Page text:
Kagan’s nomination could bode well for education

President Obama and Elena Kagan discuss her nomination at the White House. Photo-AP
President Obama and Elena Kagan discuss her nomination at the White House. (AP photo)

Elena Kagan, President Barack Obama’s pick to fill Justice John Paul Stevens’s seat on the Supreme Court, could become a voice for education rights, thanks to her background as an esteemed professor who comes from a family of educators.

Kagan was born in New York City in 1960. Her father was a lawyer and former chairman of a community board on Manhattan’s Upper West Side, while her mother taught for many years at Hunter College Elementary School. Her two brothers are also teachers.

“My mother was a proud public school teacher, as are my two brothers—the kind of teachers whom students remember for the rest of their lives,” said Kagan during her May 10 nomination. “My parents’ lives and their memory remind me every day of the impact public service can have, and I pray every day that I live up to the example they set.”

Said Obama during her nomination: “…they instilled in Elena not just the value of a good education, but the importance of using it to serve others.”

After receiving a Bachelor of Arts degree from Princeton University, she attended Worcester College, Oxford, until 1983. After Oxford, Kagan attended Harvard Law School and graduated in 1986.

From 1986 to 1987, Kagan clerked for Judge Abner Mikva of the U.S. Court of Appeals for the Washington, D.C., Circuit Court. The next year, she clerked for U.S. Supreme Court Justice Thurgood Marshall. She worked as an associate in the Washington, D.C., law firm of Williams & Connolly from 1989 to 1991.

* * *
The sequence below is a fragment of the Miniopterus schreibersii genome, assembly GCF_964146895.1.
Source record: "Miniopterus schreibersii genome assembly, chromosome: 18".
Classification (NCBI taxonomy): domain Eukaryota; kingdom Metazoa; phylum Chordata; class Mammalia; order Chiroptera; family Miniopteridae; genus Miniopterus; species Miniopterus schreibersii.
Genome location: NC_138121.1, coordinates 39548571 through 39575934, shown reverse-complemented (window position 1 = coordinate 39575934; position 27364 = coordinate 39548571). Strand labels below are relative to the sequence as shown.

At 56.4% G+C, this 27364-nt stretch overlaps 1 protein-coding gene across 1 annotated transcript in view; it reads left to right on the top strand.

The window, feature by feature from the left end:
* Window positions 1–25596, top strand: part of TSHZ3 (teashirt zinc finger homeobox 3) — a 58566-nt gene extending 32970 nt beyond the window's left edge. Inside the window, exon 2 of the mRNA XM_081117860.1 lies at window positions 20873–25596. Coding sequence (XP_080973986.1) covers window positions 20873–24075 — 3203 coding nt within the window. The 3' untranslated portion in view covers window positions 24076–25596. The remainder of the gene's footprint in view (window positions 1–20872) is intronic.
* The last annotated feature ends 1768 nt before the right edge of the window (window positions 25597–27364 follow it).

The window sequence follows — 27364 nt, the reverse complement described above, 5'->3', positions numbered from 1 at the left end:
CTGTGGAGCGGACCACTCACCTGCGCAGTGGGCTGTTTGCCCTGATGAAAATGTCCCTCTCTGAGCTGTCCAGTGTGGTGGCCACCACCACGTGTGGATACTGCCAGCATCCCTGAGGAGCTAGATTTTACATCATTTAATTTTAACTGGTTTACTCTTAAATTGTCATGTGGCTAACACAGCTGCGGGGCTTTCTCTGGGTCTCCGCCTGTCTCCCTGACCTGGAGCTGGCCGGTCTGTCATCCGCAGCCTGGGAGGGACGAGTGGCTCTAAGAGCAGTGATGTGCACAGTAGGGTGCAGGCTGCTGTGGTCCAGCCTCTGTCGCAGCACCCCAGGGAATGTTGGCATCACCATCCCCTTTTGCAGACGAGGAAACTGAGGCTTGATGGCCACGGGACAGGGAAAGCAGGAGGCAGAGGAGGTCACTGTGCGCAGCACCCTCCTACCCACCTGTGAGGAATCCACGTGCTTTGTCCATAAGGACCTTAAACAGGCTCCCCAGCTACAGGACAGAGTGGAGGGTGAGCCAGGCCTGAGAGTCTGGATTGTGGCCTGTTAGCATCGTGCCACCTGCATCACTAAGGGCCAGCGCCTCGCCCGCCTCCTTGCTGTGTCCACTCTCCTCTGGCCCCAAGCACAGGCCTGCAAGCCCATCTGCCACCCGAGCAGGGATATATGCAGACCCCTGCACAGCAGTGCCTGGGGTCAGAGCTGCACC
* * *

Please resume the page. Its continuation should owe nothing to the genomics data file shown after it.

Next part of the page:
Kagan began her academic career at the University of Chicago Law School, where she became an assistant professor in 1991 and a tenured professor of law in 1995. It was there that she met Obama, who was teaching as an adjunct professor.

“My professional life has been marked by great good fortune. I clerked for a judge, Abner Mikva, who represents the best in public service, and for a justice, Thurgood Marshall, who did more to promote justice over the course of his legal career than did any lawyer in his lifetime,” she said.

From 1995 to 1999, Kagan served in the White House, first as associate counsel to the president in 1995 to 1996 and then as a domestic policy aide. She worked on the White House response to the settlement of tobacco lawsuits reached by state attorney generals.

Kagan came to Harvard as a visiting professor and became a law professor in 2001. While on the faculty, she taught administrative law, constitutional law, civil procedure, and seminars on issues involving the separation of powers. She was appointed dean of the law school in 2003—the first woman to be given this position. As dean, she revamped the grading system, the curriculum, and made major capital improvements—from fresh coats of paint in classrooms to a new gymnasium, reported The Wall Street Journal.

Kagan also hired new employees at the law school, including both conservative and liberal scholars.

“…Elena is respected and admired not just for her intellect and record of achievement, but also for her temperament, her openness to a broad array of viewpoints, her habit, to borrow a phrase from Justice Stevens, of understanding before disagreeing, her fair-mindedness and skill as a consensus-builder,” said Obama during the nomination. “And she encouraged students from all backgrounds to respectfully exchange ideas and seek common ground. Because she believes, as I do, that exposure to a broad array of perspectives is the foundation not just for a sound legal education, but of a successful life in the law.”

Not much is known about Kagan’s judicial philosophy, but as dean of Harvard Law she was instrumental in beefing up the school’s Berkman Center for Internet & Society by recruiting Lawrence Lessig and others who take a strong position on “fair use” in copyright disputes, according to reports.

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